CollectionViews also display a list of items, however, they can have multiple columns and rows.
28- What is Alamofire doing?
Alamofire uses URL Loading System in the background, so it does integrate well with the Apple-provided mechanisms for all the network development. This means, It provides chainable request/response methods, JSON parameter and response serialization, authentication, and many other features. It has thread mechanics and executes requests on a background thread and call completion blocks on the main thread.
29- REST, HTTP, JSON — What’s that?
HTTP is the application protocol or set of rules, websites use to transfer data from the web server to client. The client (your web browser or app) use to indicate the desired action:
- GET: Used to retrieve data, such as a web page, but doesn’t alter any data on the server.
- HEAD: Identical to GET but only sends back the headers and none of the actual data.
- POST: Used to send data to the server, commonly used when filling a form and clicking submit.
- PUT: Used to send data to the specific location provided.
- DELETE: Deletes data from the specific location provided.
REST, or REpresentational State Transfer, is a set of rules for designing consistent, easy-to-use and maintainable web APIs.
JSONSerialization class to help convert your objects in memory to JSON and vice-versa.
30- What problems does delegation solve?
- Avoiding tight coupling of objects
- Modifying behavior and appearance without the need to subclass objects
- Allowing tasks to be handed off to any arbitrary object
31- What is the major purposes of Frameworks?
Frameworks have three major purposes:
- Code encapsulation
- Code modularity
- Code reuse
You can share your framework with your other apps, team members, or the iOS community. When combined with Swift’s access control, frameworks help define strong, testable interfaces between code modules.
32- Explain Swift Package Manager
The Swift Package Manager will help to vastly improve the Swift ecosystem, making Swift much easier to use and deploy on platforms without Xcode such as Linux. The Swift Package Manager also addresses the problem of dependency hell that can happen when using many interdependent libraries.
The Swift Package Manager only supports using the master branch. Swift Package Manager now supports packages with Swift, C, C++ and Objective-C.
33- What is the difference between a delegate and an NSNotification?
Delegates and NSNotifications can be used to accomplish nearly the same functionality. However, delegates are one-to-one while NSNotifications are one-to-many.
34- Explain SiriKit Limitations
- SiriKit cannot use all app types
- Not a substitute for a full app only an extension
- Siri requires a consistent Internet connection to work
- Siri service needs to communicate Apple Servers.
35- Why do we use a delegate pattern to be notified of the text field’s events?
Because at most only a single object needs to know about the event.
36- How is an inout parameter different from a regular parameter?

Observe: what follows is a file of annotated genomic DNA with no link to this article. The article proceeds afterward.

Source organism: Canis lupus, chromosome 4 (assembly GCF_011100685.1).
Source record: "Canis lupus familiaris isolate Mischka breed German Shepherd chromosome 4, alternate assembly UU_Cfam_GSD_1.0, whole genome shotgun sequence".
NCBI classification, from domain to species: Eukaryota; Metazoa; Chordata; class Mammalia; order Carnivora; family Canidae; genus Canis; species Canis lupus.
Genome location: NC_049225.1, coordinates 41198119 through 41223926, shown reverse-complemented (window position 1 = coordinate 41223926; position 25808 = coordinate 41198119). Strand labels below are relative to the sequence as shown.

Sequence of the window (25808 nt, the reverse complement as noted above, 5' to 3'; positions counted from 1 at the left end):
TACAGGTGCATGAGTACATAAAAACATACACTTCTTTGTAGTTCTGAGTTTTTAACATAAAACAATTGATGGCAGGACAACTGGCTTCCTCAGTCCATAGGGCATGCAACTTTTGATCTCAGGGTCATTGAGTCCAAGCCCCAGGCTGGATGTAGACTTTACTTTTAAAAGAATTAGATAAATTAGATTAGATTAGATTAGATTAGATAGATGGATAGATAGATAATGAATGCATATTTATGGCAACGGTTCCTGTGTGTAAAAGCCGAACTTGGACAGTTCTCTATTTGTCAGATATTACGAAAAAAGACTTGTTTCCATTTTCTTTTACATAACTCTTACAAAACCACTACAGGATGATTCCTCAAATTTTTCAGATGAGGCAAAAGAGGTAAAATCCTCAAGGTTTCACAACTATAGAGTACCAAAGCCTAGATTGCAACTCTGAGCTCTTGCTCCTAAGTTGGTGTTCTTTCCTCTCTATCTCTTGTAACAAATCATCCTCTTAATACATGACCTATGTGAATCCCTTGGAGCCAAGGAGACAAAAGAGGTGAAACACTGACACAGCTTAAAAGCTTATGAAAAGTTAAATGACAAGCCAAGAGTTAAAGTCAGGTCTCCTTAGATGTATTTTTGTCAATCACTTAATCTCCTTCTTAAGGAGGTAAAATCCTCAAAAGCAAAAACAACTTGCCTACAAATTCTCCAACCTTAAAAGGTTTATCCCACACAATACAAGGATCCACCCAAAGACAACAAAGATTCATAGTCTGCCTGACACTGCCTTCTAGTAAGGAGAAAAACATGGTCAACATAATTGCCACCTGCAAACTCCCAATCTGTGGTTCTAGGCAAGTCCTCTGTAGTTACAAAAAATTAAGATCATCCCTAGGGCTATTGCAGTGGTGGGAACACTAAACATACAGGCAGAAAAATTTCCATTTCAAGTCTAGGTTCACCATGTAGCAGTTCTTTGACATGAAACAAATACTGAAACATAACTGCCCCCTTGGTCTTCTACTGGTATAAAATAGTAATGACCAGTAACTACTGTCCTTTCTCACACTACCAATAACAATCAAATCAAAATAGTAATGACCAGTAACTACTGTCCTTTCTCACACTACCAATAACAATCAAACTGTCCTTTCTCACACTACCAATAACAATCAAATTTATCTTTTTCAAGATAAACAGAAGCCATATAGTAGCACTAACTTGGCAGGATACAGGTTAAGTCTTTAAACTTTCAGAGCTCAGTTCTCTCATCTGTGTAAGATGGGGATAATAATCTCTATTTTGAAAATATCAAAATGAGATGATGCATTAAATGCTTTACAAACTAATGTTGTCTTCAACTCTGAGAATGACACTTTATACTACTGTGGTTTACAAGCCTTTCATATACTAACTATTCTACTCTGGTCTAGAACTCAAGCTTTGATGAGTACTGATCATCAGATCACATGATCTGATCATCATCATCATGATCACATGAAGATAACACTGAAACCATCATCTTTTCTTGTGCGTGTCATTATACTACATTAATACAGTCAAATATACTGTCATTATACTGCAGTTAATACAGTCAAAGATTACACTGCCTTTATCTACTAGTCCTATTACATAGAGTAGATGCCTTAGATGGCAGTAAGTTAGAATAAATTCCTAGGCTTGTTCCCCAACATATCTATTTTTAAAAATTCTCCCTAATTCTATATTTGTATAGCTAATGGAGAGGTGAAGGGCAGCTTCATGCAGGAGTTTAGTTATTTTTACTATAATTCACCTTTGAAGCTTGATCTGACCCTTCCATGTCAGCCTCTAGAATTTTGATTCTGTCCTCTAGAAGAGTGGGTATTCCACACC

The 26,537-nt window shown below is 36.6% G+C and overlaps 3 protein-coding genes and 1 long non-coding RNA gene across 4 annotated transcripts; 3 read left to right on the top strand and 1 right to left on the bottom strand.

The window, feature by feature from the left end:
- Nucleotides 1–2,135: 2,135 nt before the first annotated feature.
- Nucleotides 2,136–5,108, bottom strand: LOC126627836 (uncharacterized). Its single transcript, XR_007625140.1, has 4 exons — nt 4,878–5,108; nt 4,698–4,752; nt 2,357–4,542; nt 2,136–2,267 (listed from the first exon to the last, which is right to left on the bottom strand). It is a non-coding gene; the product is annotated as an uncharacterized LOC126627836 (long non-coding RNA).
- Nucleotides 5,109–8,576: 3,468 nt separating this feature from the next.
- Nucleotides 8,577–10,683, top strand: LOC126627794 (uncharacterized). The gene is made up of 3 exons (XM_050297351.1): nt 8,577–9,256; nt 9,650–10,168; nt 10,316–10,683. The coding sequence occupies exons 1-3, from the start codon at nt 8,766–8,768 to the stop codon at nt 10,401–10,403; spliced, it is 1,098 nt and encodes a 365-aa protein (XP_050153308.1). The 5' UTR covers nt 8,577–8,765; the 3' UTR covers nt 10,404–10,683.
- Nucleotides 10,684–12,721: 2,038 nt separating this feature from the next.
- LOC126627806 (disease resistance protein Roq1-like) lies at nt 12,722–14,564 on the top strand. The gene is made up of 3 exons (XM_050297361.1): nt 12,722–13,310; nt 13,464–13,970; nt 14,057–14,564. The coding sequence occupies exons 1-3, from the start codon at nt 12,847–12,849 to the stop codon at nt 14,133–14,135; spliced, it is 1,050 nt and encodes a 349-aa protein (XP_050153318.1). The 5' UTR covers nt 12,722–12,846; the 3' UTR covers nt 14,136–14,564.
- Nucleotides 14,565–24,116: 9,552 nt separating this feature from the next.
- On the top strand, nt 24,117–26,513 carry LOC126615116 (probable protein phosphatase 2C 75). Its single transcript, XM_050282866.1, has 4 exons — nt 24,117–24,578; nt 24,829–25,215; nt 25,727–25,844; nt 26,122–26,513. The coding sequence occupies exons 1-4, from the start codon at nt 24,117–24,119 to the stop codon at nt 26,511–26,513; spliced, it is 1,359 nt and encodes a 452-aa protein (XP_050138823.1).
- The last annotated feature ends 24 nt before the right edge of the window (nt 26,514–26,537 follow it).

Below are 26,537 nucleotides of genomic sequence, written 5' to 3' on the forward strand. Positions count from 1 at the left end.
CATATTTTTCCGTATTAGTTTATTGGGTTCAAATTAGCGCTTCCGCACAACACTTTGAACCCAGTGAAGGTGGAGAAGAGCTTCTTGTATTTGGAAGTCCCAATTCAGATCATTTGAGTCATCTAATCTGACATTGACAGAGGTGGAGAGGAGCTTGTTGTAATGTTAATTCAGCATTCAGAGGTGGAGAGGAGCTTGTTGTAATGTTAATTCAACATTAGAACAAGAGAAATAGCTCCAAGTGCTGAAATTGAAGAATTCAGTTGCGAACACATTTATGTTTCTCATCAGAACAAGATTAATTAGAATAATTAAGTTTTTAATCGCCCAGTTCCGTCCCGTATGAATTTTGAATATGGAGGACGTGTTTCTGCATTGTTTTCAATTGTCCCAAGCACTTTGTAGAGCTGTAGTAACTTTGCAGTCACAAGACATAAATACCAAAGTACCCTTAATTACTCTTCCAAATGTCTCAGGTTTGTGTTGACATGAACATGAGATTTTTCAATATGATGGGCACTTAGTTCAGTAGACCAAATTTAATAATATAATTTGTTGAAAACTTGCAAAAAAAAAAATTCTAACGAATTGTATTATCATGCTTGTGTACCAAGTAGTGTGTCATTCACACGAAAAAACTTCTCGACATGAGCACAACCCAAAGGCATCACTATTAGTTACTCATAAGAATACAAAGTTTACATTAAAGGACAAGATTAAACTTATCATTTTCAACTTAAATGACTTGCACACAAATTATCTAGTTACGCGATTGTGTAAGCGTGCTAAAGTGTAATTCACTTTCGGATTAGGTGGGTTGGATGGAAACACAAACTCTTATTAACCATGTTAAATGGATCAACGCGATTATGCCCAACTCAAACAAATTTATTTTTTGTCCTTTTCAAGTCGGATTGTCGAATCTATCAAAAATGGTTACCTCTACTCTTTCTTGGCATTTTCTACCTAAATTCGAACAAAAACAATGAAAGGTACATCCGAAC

A Inout passes by reference while a regular parameter passes by value.
37- Explain View Controller Lifecycle events order?
There are a few different lifecycle events
Creates the view that the controller manages. It’s only called when the view controller is created and only when done programatically. It is responsible for making the
viewproperty exist in the first place.
Called after the controller’s view is loaded into memory. It’s only called when the view is created.
It’s called whenever the view is presented on the screen. In this step the view has bounds defined but the orientation is not applied.
Called to notify the view controller that its view is about to layout its subviews. This method is called every time the frame changes
Called to notify the view controller that its view has just laid out its subviews. Make additional changes here after the view lays out its subviews.
Notifies the view controller that its view was added to a view hierarchy.
Before the transition to the next view controller happens and the origin view controller gets removed from screen, this method gets called.
After a view controller gets removed from the screen, this method gets called. You usually override this method to stop tasks that are should not run while a view controller is not on screen.
When the interface orientation changes, UIKit calls this method on the window’s root view controller before the size changes are about to be made. The root view controller then notifies its child view controllers, propagating the message throughout the view controller hierarchy.
38- What is the difference between LLVM and Clang?
Clang is the front end of LLVM tool chain ( “clang” C Language Family Frontend for LLVM ). Every Compiler has three parts .
1. Front end ( lexical analysis, parsing )
2. Optimizer ( Optimizing abstract syntax tree )
3. Back end ( machine code generation )
Front end ( Clang ) takes the source code and generates abstract syntax tree ( LLVM IR ).
39- What is Class ?
A class is meant to define an object and how it works. In this way, a class is like a blueprint of an object.
40- What is Object?
An object is an instance of a class.
41- What is interface?